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Catch up on coronavirus stories and special reports, curated by Mike Allen everyday

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Data: The Center for Systems Science and Engineering at Johns Hopkins; Chart: Danielle Alberti/Axios

It may be counterintuitive, but it's actually better if the novel coronavirus outbreak lasts awhile in the U.S., public health experts say.

Between the lines: If everyone who is going to get sick does so at once, it would overwhelm the health care system, putting all of us — not just those with the coronavirus — at risk.

  • "Time is our friend. The longer we can spread things out, the better it is," said Ashish Jha, director of the Harvard Global Health Institute.

The big picture: There are only so many hospital beds in the U.S., and around 70–75% of them are occupied at any given time, Jha said.

  • If around 30–40% of Americans end up infected with the coronavirus over only a few months, the hospital-bed math just doesn't work.
  • On the other hand, if we can contain the virus's spread so that it takes 12 to 18 months to work its way through the population, "then we have a shot at not completely overwhelming the health care system," Jha said.

The good news: That's why public health officials keep talking about social distancing — it can prevent this bottleneck effect.

  • "If we don't do it, you'll have tens of thousands of people dying because they cannot get hospital care. To me, it's not a close call which is worse," Jha said.

The bottom line: The coronavirus may affect our daily lives for a long time — and that may be a good thing.

Go deeper: How to beat back the coronavirus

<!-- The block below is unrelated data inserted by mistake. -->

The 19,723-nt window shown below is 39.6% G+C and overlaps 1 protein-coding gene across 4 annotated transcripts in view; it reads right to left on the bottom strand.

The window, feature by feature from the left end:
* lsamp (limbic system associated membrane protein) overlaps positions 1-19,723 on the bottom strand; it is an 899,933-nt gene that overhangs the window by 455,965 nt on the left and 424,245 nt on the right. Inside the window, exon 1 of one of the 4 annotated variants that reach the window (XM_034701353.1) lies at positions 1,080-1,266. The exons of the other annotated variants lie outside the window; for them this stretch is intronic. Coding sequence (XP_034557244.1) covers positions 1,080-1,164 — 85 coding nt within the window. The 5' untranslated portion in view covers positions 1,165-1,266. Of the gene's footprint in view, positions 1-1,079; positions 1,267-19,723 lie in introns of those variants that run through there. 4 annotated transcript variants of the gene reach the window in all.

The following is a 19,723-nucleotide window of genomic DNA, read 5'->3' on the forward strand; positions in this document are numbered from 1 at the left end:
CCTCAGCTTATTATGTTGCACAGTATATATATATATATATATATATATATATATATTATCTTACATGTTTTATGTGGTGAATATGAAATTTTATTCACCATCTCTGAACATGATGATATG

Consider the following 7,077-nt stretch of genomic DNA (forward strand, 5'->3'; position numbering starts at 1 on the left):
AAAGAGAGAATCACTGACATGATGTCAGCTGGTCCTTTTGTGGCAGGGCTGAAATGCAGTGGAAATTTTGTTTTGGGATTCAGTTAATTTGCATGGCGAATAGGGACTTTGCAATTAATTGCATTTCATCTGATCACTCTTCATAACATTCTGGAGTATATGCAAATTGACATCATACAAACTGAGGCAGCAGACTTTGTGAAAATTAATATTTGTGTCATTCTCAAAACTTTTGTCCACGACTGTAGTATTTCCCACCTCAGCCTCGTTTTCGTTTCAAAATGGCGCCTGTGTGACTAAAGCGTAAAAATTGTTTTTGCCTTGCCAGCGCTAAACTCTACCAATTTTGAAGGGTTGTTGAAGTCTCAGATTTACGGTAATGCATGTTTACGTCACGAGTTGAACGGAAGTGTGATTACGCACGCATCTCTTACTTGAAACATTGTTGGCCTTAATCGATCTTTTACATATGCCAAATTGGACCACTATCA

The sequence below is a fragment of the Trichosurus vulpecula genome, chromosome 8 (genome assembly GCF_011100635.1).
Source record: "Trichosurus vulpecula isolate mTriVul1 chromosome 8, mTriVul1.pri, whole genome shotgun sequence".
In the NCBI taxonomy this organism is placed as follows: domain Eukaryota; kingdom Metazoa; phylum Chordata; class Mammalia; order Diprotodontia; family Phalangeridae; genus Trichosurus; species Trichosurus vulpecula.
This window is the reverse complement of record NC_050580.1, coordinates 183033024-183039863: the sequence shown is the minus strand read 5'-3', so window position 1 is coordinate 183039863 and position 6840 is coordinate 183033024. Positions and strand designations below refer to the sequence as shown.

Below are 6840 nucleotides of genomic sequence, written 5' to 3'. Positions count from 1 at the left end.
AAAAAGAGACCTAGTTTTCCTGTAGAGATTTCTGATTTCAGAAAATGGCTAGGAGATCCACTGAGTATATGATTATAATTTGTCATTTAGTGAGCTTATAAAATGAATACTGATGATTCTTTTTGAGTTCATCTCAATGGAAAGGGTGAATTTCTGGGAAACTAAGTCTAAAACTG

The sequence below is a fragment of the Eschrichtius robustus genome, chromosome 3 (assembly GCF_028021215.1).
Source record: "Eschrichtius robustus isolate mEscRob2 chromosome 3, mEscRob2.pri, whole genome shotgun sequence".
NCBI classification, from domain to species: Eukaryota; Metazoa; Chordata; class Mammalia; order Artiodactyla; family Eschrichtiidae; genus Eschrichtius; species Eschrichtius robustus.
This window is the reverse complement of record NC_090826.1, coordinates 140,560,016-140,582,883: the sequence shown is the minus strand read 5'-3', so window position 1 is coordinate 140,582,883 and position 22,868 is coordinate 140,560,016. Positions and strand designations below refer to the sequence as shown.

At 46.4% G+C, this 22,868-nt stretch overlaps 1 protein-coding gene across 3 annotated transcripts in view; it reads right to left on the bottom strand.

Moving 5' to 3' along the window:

Go deeper

Updated 2 hours ago - Politics & Policy

Coronavirus dashboard

Illustration: Annelise Capossela/Axios

  1. Health: CDC director defends agency's response to pandemic — CDC warns highly transmissible coronavirus variant could become dominant in U.S. in March.
  2. Politics: Biden readies massive shifts in policy for his first days in office.
  3. Vaccine: Fauci: 100 million doses in 100 days is "absolutely" doable.
  4. Economy: Unemployment filings explode again.
  5. Tech: Kids' screen time sees a big increase.
  6. World: WHO team arrives in China to investigate pandemic origins.
Dave Lawler, author of World
3 hours ago - World

Alexey Navalny detained after landing back in Moscow

Navalny and his wife shortly before he was detained. Photo: Kirill Kudryavtsev/AFP via Getty

Russian opposition leader Alexey Navalny was detained upon his return to Moscow on Sunday, which came five months after he was poisoned with the nerve agent Novichok. He returned despite being warned that he would be arrested.

The latest: Navalny was stopped at a customs checkpoint and led away alone by officers. He appeared to hug his wife goodbye, and his spokesman reports that his lawyer was not allowed to accompany him.

Mike Allen, author of AM
5 hours ago - Politics & Policy

Biden's "overwhelming force" doctrine

President-elect Biden arrives to introduce his science team in Wilmington yesterday. Photo: Kevin Lamarque/Reuters

President-elect Biden has ordered up a shock-and-awe campaign for his first days in office to signal, as dramatically as possible, the radical shift coming to America and global affairs, his advisers tell us. 

The plan, Part 1 ... Biden, as detailed in a "First Ten Days" memo from incoming chief of staff Ron Klain, plans to unleash executive orders, federal powers and speeches to shift to a stark, national plan for "100 million shots" in three months.

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